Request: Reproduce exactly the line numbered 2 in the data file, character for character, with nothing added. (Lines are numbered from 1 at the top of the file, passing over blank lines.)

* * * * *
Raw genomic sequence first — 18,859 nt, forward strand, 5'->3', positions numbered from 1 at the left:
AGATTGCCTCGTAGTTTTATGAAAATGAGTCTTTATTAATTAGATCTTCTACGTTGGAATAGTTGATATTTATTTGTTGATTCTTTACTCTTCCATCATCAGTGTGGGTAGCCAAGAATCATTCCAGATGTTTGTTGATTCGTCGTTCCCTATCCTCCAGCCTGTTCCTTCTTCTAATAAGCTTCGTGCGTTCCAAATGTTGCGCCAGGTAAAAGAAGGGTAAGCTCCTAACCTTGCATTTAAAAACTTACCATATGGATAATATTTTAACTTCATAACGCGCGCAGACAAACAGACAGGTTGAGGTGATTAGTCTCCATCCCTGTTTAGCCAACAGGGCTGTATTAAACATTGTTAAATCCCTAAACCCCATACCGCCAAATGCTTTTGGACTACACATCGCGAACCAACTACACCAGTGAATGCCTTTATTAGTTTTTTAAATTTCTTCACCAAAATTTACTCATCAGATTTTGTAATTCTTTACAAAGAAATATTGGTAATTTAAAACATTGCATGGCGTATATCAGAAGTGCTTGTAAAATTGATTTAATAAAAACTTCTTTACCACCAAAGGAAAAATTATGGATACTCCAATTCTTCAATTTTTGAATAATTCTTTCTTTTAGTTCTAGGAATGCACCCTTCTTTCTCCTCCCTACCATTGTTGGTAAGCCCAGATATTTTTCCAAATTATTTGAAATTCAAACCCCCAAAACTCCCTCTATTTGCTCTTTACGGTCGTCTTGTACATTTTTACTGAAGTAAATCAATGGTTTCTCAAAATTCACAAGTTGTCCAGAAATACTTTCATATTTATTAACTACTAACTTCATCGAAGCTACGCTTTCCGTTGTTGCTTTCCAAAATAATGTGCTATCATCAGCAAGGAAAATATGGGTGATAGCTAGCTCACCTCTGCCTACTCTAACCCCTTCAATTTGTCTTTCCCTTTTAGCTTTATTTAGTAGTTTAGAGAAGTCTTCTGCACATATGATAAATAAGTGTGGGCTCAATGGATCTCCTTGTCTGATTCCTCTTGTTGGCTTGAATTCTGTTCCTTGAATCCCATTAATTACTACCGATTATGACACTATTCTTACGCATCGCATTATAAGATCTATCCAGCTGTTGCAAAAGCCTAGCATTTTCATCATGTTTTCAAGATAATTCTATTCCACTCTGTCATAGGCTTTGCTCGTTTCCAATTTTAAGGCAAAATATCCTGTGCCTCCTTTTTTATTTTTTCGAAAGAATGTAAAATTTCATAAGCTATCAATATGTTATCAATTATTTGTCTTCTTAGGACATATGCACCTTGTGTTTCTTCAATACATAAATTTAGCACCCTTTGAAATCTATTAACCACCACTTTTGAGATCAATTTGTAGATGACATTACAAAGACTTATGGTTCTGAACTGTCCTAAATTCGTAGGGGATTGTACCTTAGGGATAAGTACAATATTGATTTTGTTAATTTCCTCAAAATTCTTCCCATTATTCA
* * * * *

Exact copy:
AGATTGCCTCGTAGTTTTATGAAAATGAGTCTTTATTAATTAGATCTTCTACGTTGGAATAGTTGATATTTATTTGTTGATTCTTTACTCTTCCATCATCAGTGTGGGTAGCCAAGAATCATTCCAGATGTTTGTTGATTCGTCGTTCCCTATCCTCCAGCCTGTTCCTTCTTCTAATAAGCTTCGTGCGTTCCAAATGTTGCGCCAGGTAAAAGAAGGGTAAGCTCCTAACCTTGCATTTAAAAACTTACCATATGGATAATATTTTAACTTCATAACGCGCGCAGACAAACAGACAGGTTGAGGTGATTAGTCTCCATCCCTGTTTAGCCAACAGGGCTGTATTAAACATTGTTAAATCCCTAAACCCCATACCGCCAAATGCTTTTGGACTACACATCGCGAACCAACTACACCAGTGAATGCCTTTATTAGTTTTTTAAATTTCTTCACCAAAATTTACTCATCAGATTTTGTAATTCTTTACAAAGAAATATTGGTAATTTAAAACATTGCATGGCGTATATCAGAAGTGCTTGTAAAATTGATTTAATAAAAACTTCTTTACCACCAAAGGAAAAATTATGGATACTCCAATTCTTCAATTTTTGAATAATTCTTTCTTTTAGTTCTAGGAATGCACCCTTCTTTCTCCTCCCTACCATTGTTGGTAAGCCCAGATATTTTTCCAAATTATTTGAAATTCAAACCCCCAAAACTCCCTCTATTTGCTCTTTACGGTCGTCTTGTACATTTTTACTGAAGTAAATCAATGGTTTCTCAAAATTCACAAGTTGTCCAGAAATACTTTCATATTTATTAACTACTAACTTCATCGAAGCTACGCTTTCCGTTGTTGCTTTCCAAAATAATGTGCTATCATCAGCAAGGAAAATATGGGTGATAGCTAGCTCACCTCTGCCTACTCTAACCCCTTCAATTTGTCTTTCCCTTTTAGCTTTATTTAGTAGTTTAGAGAAGTCTTCTGCACATATGATAAATAAGTGTGGGCTCAATGGATCTCCTTGTCTGATTCCTCTTGTTGGCTTGAATTCTGTTCCTTGAATCCCATTAATTACTACCGATTATGACACTATTCTTACGCATCGCATTATAAGATCTATCCAGCTGTTGCAAAAGCCTAGCATTTTCATCATGTTTTCAAGATAATTCTATTCCACTCTGTCATAGGCTTTGCTCGTTTCCAATTTTAAGGCAAAATATCCTGTGCCTCCTTTTTTATTTTTTCGAAAGAATGTAAAATTTCATAAGCTATCAATATGTTATCAATTATTTGTCTTCTTAGGACATATGCACCTTGTGTTTCTTCAATACATAAATTTAGCACCCTTTGAAATCTATTAACCACCACTTTTGAGATCAATTTGTAGATGACATTACAAAGACTTATGGTTCTGAACTGTCCTAAATTCGTAGGGGATTGTACCTTAGGGATAAGTACAATATTGATTTTGTTAATTTCCTCAAAATTCTTCCCATTATTCA